When a child has special needs, finding recreational activities for him or her can be difficult.
By BETH LIPOFF
Special to The Star
A new program with Sporting Blue Valley is aiming to open up opportunities for these kids.
Called TEAMSoccer — Training Enthusiastic Athletes with Mentors — the program is giving 25 kids ages 5 to 18 a chance to practice soccer skills with volunteers for an hour on six Saturdays in September and October at the Overland Park Soccer Complex. All the participant spots are full for this session, but organizers say they hope to offer the free program again in the spring.
The kids, who have mental and/or physical disabilities, come to the program with all different skill levels.
“For some kids, the goal is just to get them to touch the soccer ball a certain number of times,” said Carah Berry, a Sporting Blue Valley soccer coach and a teacher at the Kansas School for the Deaf, who is using her experience with special needs children to plan a curriculum for the program.
Activities might include dribbling underneath a raised parachute or practicing a simple scrimmage, depending on the age and ability of each child.
Kathy and Dave Pinter of Leawood knew their son used to enjoy soccer when he was younger. Asperger’s syndrome, Attention Deficity Hyperactivity Disorder and other issues make it difficult for 15-year-old Kevin Pinter to play the game with his peers now.
“He doesn’t like to do new things, yet he loves sports,” said Kathy Pinter.
The first week, Kevin was uncomfortable with the new setting and didn’t want to leave the bleachers for the field. But when he did try the activities with the volunteers, he felt at ease very quickly.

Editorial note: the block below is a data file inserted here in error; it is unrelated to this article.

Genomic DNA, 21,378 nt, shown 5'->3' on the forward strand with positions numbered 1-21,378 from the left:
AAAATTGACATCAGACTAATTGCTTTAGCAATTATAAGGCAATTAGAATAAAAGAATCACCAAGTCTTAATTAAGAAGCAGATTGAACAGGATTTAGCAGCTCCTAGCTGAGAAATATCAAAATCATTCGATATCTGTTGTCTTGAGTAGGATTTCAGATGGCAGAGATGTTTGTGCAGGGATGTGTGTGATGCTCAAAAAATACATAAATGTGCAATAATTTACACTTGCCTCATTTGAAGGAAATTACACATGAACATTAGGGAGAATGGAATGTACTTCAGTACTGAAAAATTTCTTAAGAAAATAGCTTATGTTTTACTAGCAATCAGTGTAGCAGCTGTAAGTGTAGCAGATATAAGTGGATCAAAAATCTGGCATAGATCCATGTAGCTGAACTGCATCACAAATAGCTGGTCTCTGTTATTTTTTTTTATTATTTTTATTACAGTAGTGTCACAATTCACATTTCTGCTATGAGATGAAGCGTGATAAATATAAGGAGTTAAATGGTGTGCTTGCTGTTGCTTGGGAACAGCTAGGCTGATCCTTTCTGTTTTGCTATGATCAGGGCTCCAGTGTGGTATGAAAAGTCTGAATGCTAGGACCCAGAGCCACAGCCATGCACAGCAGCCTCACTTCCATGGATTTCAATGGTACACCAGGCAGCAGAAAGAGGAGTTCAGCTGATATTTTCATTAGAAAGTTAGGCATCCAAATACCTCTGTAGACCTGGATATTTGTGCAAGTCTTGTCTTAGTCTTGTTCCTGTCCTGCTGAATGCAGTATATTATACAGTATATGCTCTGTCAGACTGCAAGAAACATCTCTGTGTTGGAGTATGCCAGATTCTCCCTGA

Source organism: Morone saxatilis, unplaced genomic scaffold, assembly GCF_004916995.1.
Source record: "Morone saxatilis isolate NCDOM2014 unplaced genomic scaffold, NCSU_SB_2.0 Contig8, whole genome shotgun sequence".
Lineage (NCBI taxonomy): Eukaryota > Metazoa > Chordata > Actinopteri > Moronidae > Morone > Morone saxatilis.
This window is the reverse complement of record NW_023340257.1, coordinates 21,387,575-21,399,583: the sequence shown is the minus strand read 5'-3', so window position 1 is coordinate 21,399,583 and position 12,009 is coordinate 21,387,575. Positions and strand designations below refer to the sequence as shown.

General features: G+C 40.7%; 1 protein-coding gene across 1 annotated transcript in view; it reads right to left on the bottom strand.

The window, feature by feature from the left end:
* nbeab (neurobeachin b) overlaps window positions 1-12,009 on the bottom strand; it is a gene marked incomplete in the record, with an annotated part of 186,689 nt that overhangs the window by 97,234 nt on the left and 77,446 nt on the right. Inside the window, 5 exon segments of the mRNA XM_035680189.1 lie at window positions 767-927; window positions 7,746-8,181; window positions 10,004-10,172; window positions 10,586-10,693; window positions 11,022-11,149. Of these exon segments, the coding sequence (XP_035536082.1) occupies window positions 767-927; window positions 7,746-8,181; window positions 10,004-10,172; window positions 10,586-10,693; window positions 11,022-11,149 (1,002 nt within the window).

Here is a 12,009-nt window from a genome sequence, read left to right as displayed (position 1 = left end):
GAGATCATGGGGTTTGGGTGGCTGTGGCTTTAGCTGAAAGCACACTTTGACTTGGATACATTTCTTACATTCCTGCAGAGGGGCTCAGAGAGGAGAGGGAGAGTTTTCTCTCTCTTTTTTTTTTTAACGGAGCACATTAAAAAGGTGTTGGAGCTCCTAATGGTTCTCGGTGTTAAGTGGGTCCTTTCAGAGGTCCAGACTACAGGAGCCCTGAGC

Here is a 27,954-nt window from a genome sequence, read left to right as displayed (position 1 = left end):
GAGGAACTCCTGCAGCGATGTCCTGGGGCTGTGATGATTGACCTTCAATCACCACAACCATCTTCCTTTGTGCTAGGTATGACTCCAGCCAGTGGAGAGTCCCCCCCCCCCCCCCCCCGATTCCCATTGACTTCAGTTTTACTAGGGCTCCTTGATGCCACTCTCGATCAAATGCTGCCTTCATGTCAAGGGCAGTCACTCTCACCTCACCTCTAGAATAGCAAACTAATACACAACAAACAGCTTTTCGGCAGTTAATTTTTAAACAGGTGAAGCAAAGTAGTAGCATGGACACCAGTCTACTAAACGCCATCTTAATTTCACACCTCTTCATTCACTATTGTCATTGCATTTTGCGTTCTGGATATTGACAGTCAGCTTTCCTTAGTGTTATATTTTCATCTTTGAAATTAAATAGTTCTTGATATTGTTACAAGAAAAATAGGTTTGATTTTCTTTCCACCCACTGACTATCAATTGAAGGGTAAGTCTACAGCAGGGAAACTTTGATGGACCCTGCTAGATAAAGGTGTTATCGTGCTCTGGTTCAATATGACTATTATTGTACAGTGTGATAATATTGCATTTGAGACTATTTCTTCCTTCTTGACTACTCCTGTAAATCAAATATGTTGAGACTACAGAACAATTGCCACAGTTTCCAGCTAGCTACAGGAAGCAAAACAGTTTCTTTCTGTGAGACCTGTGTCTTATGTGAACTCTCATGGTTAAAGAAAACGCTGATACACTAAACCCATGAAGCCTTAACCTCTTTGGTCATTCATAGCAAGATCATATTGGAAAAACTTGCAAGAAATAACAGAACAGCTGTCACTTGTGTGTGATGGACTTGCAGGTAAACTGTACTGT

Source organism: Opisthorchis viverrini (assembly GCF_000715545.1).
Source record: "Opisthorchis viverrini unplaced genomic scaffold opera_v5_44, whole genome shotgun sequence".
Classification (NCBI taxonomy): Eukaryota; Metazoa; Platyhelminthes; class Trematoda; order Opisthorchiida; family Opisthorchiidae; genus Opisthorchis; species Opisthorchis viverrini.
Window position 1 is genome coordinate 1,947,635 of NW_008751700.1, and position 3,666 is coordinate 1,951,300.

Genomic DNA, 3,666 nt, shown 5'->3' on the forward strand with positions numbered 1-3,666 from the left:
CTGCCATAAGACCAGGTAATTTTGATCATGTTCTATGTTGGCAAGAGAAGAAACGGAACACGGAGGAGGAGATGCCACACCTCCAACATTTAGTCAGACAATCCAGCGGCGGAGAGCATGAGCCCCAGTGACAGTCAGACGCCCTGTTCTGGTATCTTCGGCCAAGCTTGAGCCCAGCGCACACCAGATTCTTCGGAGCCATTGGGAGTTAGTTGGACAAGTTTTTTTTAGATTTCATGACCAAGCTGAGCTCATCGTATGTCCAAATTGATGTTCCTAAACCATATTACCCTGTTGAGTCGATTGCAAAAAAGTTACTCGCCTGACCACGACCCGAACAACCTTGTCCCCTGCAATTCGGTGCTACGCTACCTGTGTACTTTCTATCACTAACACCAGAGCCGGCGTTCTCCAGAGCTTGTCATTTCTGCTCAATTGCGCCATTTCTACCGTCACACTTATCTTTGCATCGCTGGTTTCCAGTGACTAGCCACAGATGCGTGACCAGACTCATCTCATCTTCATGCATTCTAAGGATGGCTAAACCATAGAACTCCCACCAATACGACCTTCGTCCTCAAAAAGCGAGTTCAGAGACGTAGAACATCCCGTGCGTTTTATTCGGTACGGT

“(Kevin) said, ‘I can tell they’re letting us score,’ and I said, ‘But did you like that?’” said Kathy Pinter.
Kevin did, and his mom can’t say enough about the gentle encouragement of the volunteers, many of whom are local high school and college students.
Nine members of the Blue Valley West girls’ volleyball team came out to help.
“I got to walk around and see my kids in a different light,” said their volleyball coach, Terry Flynn. “It was really special to see them making a good experience for the kids who were involved.”
Organizer Tom Gorczyca said the idea for the program came from a similar one in St. Louis, called the Special Needs Soccer Association, where his grandson played for two years. He and friend Mike Eagan approached Sporting Blue Valley with the program proposal, and its board of directors voted to support it.
It’s important for the players “to be able to be out there on the turf, where they see their brother and sisters play,” Gorczyca said.
Parent Kevin Miller of Overland Park agreed, saying that his 6-year-old daughter Ashtin, who has Down syndrome, doesn’t see anything different about what she does at TEAMSoccer than what her older brother and sister do when they come to the fields to play with their soccer teams.
“She sees them playing sports and cheers them on,” Miller said. “She likes to play with the (practice) cones, but they get her kicking the ball around, too.”
The players’ enjoyment is rewarding for the volunteers.
“I worked with a boy named Hunter, and the whole time, he was smiling and just having a blast getting to play soccer and touch the ball,” said Barb Perry of Overland Park. “I know it means a lot to (the kids), and it’s a great program that’s desired and needed in the community.”